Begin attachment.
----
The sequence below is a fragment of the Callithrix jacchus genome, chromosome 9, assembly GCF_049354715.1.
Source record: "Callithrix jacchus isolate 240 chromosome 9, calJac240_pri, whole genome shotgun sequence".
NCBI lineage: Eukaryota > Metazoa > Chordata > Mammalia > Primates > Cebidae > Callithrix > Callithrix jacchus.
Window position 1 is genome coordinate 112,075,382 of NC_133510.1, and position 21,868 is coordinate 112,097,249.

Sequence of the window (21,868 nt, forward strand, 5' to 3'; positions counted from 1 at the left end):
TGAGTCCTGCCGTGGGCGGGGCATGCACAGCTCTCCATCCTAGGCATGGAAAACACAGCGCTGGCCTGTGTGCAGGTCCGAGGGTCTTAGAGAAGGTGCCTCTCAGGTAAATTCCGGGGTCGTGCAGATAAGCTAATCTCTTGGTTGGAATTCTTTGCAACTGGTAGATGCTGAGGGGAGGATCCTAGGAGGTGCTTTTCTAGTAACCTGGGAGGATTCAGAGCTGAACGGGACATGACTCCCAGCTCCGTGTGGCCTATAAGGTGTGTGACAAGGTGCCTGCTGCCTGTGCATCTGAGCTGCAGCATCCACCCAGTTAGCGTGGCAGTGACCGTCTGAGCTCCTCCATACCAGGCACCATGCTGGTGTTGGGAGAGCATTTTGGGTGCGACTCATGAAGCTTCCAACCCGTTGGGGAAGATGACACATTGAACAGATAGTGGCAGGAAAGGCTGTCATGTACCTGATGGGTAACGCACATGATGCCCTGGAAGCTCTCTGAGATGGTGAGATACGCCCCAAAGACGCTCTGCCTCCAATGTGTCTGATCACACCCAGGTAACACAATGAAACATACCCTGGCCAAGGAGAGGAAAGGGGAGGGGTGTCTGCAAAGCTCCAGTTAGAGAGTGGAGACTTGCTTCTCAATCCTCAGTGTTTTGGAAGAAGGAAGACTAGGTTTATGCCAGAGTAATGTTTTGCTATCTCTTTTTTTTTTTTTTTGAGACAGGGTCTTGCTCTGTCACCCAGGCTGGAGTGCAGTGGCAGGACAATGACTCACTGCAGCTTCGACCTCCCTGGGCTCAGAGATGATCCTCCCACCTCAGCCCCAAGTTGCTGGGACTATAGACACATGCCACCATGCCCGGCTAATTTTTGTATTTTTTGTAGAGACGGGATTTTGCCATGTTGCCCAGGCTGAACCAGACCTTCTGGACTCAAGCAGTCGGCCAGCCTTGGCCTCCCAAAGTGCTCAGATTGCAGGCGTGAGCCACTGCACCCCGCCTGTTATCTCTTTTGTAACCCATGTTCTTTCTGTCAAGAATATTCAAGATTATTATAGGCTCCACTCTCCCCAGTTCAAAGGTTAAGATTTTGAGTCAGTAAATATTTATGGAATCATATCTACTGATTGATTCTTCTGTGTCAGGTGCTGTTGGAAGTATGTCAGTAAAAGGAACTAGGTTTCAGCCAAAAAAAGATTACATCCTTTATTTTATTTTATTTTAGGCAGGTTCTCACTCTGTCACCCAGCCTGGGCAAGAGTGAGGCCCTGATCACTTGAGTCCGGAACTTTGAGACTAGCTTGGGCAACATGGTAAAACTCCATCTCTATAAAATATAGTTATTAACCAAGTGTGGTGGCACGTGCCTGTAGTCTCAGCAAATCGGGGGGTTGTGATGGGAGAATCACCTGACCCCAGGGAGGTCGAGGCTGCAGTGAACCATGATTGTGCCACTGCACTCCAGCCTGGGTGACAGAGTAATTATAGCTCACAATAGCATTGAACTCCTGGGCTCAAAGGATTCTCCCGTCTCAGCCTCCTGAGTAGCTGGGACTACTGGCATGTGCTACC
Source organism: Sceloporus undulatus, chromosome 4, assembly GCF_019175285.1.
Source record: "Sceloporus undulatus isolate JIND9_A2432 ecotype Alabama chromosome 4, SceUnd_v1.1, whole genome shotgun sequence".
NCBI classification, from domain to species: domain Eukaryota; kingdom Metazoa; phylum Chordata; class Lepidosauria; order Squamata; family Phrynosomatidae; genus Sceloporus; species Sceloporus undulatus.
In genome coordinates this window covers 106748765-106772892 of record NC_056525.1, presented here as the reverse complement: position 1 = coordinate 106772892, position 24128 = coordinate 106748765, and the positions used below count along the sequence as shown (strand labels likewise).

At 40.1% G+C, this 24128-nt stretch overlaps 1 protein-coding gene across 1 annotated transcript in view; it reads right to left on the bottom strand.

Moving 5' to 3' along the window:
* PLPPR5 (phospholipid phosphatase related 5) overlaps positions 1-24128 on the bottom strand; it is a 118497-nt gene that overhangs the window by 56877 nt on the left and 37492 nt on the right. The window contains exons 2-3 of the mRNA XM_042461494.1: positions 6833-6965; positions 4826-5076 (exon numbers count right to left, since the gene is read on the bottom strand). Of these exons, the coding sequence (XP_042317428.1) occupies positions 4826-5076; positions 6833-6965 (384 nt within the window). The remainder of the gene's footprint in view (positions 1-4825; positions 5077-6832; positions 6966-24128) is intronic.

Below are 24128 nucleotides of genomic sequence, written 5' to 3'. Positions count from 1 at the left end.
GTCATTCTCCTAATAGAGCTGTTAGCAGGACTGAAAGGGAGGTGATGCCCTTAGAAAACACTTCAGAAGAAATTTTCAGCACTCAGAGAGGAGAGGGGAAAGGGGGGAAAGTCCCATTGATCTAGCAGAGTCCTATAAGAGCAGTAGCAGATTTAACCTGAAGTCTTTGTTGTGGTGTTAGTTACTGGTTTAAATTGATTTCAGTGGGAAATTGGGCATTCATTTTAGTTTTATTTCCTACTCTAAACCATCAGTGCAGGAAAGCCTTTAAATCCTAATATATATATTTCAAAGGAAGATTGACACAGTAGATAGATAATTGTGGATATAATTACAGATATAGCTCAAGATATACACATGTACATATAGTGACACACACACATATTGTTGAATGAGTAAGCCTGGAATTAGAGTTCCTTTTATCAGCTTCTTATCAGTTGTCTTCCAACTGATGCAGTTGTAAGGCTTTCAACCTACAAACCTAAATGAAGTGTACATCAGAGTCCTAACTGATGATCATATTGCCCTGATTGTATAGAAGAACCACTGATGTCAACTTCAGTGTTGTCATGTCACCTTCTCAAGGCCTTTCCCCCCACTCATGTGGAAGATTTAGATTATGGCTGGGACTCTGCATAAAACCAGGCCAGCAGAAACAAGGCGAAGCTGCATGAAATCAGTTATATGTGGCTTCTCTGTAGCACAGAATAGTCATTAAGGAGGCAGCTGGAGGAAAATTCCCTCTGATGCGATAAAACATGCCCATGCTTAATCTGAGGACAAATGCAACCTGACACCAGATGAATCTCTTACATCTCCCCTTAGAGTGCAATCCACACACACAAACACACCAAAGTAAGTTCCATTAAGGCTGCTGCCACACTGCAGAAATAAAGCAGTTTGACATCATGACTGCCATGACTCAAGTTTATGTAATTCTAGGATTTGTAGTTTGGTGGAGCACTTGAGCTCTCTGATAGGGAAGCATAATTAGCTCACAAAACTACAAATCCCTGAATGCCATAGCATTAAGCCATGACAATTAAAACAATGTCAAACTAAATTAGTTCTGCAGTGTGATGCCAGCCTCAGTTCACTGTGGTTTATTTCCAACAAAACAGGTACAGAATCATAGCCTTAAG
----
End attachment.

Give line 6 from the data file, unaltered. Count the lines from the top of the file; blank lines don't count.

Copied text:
TGAGTCCTGCCGTGGGCGGGGCATGCACAGCTCTCCATCCTAGGCATGGAAAACACAGCGCTGGCCTGTGTGCAGGTCCGAGGGTCTTAGAGAAGGTGCCTCTCAGGTAAATTCCGGGGTCGTGCAGATAAGCTAATCTCTTGGTTGGAATTCTTTGCAACTGGTAGATGCTGAGGGGAGGATCCTAGGAGGTGCTTTTCTAGTAACCTGGGAGGATTCAGAGCTGAACGGGACATGACTCCCAGCTCCGTGTGGCCTATAAGGTGTGTGACAAGGTGCCTGCTGCCTGTGCATCTGAGCTGCAGCATCCACCCAGTTAGCGTGGCAGTGACCGTCTGAGCTCCTCCATACCAGGCACCATGCTGGTGTTGGGAGAGCATTTTGGGTGCGACTCATGAAGCTTCCAACCCGTTGGGGAAGATGACACATTGAACAGATAGTGGCAGGAAAGGCTGTCATGTACCTGATGGGTAACGCACATGATGCCCTGGAAGCTCTCTGAGATGGTGAGATACGCCCCAAAGACGCTCTGCCTCCAATGTGTCTGATCACACCCAGGTAACACAATGAAACATACCCTGGCCAAGGAGAGGAAAGGGGAGGGGTGTCTGCAAAGCTCCAGTTAGAGAGTGGAGACTTGCTTCTCAATCCTCAGTGTTTTGGAAGAAGGAAGACTAGGTTTATGCCAGAGTAATGTTTTGCTATCTCTTTTTTTTTTTTTTTGAGACAGGGTCTTGCTCTGTCACCCAGGCTGGAGTGCAGTGGCAGGACAATGACTCACTGCAGCTTCGACCTCCCTGGGCTCAGAGATGATCCTCCCACCTCAGCCCCAAGTTGCTGGGACTATAGACACATGCCACCATGCCCGGCTAATTTTTGTATTTTTTGTAGAGACGGGATTTTGCCATGTTGCCCAGGCTGAACCAGACCTTCTGGACTCAAGCAGTCGGCCAGCCTTGGCCTCCCAAAGTGCTCAGATTGCAGGCGTGAGCCACTGCACCCCGCCTGTTATCTCTTTTGTAACCCATGTTCTTTCTGTCAAGAATATTCAAGATTATTATAGGCTCCACTCTCCCCAGTTCAAAGGTTAAGATTTTGAGTCAGTAAATATTTATGGAATCATATCTACTGATTGATTCTTCTGTGTCAGGTGCTGTTGGAAGTATGTCAGTAAAAGGAACTAGGTTTCAGCCAAAAAAAGATTACATCCTTTATTTTATTTTATTTTAGGCAGGTTCTCACTCTGTCACCCAGCCTGGGCAAGAGTGAGGCCCTGATCACTTGAGTCCGGAACTTTGAGACTAGCTTGGGCAACATGGTAAAACTCCATCTCTATAAAATATAGTTATTAACCAAGTGTGGTGGCACGTGCCTGTAGTCTCAGCAAATCGGGGGGTTGTGATGGGAGAATCACCTGACCCCAGGGAGGTCGAGGCTGCAGTGAACCATGATTGTGCCACTGCACTCCAGCCTGGGTGACAGAGTAATTATAGCTCACAATAGCATTGAACTCCTGGGCTCAAAGGATTCTCCCGTCTCAGCCTCCTGAGTAGCTGGGACTACTGGCATGTGCTACC